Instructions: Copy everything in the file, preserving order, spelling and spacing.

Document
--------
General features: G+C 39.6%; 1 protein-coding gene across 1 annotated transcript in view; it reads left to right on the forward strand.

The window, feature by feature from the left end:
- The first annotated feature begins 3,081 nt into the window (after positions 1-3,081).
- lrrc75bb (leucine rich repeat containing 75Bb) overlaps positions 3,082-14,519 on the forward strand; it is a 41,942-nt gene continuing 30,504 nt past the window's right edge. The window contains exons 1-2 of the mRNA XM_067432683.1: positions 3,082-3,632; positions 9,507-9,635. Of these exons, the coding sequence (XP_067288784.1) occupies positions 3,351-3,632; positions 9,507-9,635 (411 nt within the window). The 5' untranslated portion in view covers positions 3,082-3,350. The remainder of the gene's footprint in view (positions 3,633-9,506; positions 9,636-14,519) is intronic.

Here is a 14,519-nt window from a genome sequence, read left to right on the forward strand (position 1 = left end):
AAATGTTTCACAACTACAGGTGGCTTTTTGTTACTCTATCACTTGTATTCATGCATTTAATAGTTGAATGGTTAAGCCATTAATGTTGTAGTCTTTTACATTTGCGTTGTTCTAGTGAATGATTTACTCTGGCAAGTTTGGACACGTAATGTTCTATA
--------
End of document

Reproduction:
General features: G+C 39.6%; 1 protein-coding gene across 1 annotated transcript in view; it reads left to right on the forward strand.

The window, feature by feature from the left end:
- The first annotated feature begins 3,081 nt into the window (after positions 1-3,081).
- lrrc75bb (leucine rich repeat containing 75Bb) overlaps positions 3,082-14,519 on the forward strand; it is a 41,942-nt gene continuing 30,504 nt past the window's right edge. The window contains exons 1-2 of the mRNA XM_067432683.1: positions 3,082-3,632; positions 9,507-9,635. Of these exons, the coding sequence (XP_067288784.1) occupies positions 3,351-3,632; positions 9,507-9,635 (411 nt within the window). The 5' untranslated portion in view covers positions 3,082-3,350. The remainder of the gene's footprint in view (positions 3,633-9,506; positions 9,636-14,519) is intronic.

Here is a 14,519-nt window from a genome sequence, read left to right on the forward strand (position 1 = left end):
AAATGTTTCACAACTACAGGTGGCTTTTTGTTACTCTATCACTTGTATTCATGCATTTAATAGTTGAATGGTTAAGCCATTAATGTTGTAGTCTTTTACATTTGCGTTGTTCTAGTGAATGATTTACTCTGGCAAGTTTGGACACGTAATGTTCTATA